The Not So Social Super Bowl


This year’s Super Bowl paled in comparison to previous years’ games both in terms of athletic competition as well as in-game social media activations. As part of the NFL’s deal with FOX, NBC, and CBS, the big game rotates yearly and this year’s event was broadcast on FOX. The network, strangely, did not use an official hashtag to promote online conversation, perhaps in an attempt to let their advertisers dominate the social dialogue. Two popular hashtags used by Tweeters were #SuperBowl and #SB48.

The lack of an official hashtag, however, didn’t stop individuals from Tweeting about the game, and sharing commentary on Facebook. In contrast to last year’s famous Oreo tweet, which capitalized on the in-game blackout, brands this year didn’t have very much to talk about, mostly due to the fact that the game was quite boring. However, Twitter still experienced nearly 25 million tweets about the game, roughly 1 million more than last year’s event. The most tweeted about play was Percy Harvin’s 87-yard kickoff return, which opened the second half with a Seahawk touchdown and effectively sealed their victory.

Unsurprisingly, celebrities controlled the Twitter conversation, with Hillary Clinton and Anna Kendrick using the Bronco thrashing to fuel their punches. Clinton used the FOX broadcast to take a jab at their conservative leaning sister channel FOX News, while Kendrick’s aptly timed tweet played on the Harvin touchdown.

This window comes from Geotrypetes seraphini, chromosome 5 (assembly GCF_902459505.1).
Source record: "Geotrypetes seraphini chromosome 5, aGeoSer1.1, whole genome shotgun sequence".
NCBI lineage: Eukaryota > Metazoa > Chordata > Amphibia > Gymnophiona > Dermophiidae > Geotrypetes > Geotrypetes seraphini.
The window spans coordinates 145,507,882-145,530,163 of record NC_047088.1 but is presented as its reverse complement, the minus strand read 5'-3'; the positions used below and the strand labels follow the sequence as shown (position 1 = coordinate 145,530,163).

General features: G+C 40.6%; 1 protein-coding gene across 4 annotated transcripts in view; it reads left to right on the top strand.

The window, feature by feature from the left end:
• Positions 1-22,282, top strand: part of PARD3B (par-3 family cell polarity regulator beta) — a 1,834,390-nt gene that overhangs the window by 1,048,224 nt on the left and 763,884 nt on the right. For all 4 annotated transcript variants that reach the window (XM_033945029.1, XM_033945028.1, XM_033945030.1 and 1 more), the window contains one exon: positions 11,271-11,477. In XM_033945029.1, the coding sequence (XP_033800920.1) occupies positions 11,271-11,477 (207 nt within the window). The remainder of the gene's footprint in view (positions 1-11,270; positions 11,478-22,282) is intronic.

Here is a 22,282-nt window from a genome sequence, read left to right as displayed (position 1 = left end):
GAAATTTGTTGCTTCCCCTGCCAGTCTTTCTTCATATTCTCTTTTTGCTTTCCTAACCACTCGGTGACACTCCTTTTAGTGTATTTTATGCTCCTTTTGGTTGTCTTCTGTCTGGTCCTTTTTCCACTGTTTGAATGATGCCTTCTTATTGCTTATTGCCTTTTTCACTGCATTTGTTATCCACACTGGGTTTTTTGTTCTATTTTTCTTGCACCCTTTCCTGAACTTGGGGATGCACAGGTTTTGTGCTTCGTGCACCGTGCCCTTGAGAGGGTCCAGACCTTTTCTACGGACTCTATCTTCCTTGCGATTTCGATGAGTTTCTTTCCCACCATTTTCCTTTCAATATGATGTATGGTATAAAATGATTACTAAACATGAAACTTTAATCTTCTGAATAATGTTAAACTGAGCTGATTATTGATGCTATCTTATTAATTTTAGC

Facebook saw a total of 185 million interactions from 50 million people during Super Bowl Sunday. The map below shows who was rooting for who as determined by Facebook mentions.

Overall, the Super Bowl was a lackluster event, mostly due to the one sided nature of the game. And while social media was predictably vocal, perhaps a better game coupled with a heavier in-game push, could have coerced a louder reaction

This entry was posted in Television Programming, Uncategorized by Yoni. Bookmark the permalink.

About Yoni

Yoni Ginsberg left the sunshine of Los Angeles for the seasons of Washington -- a decision he regrets daily. He enjoys watching football (the British kind) listening to music (the British kind) and trying new fare (anything but the British kind).

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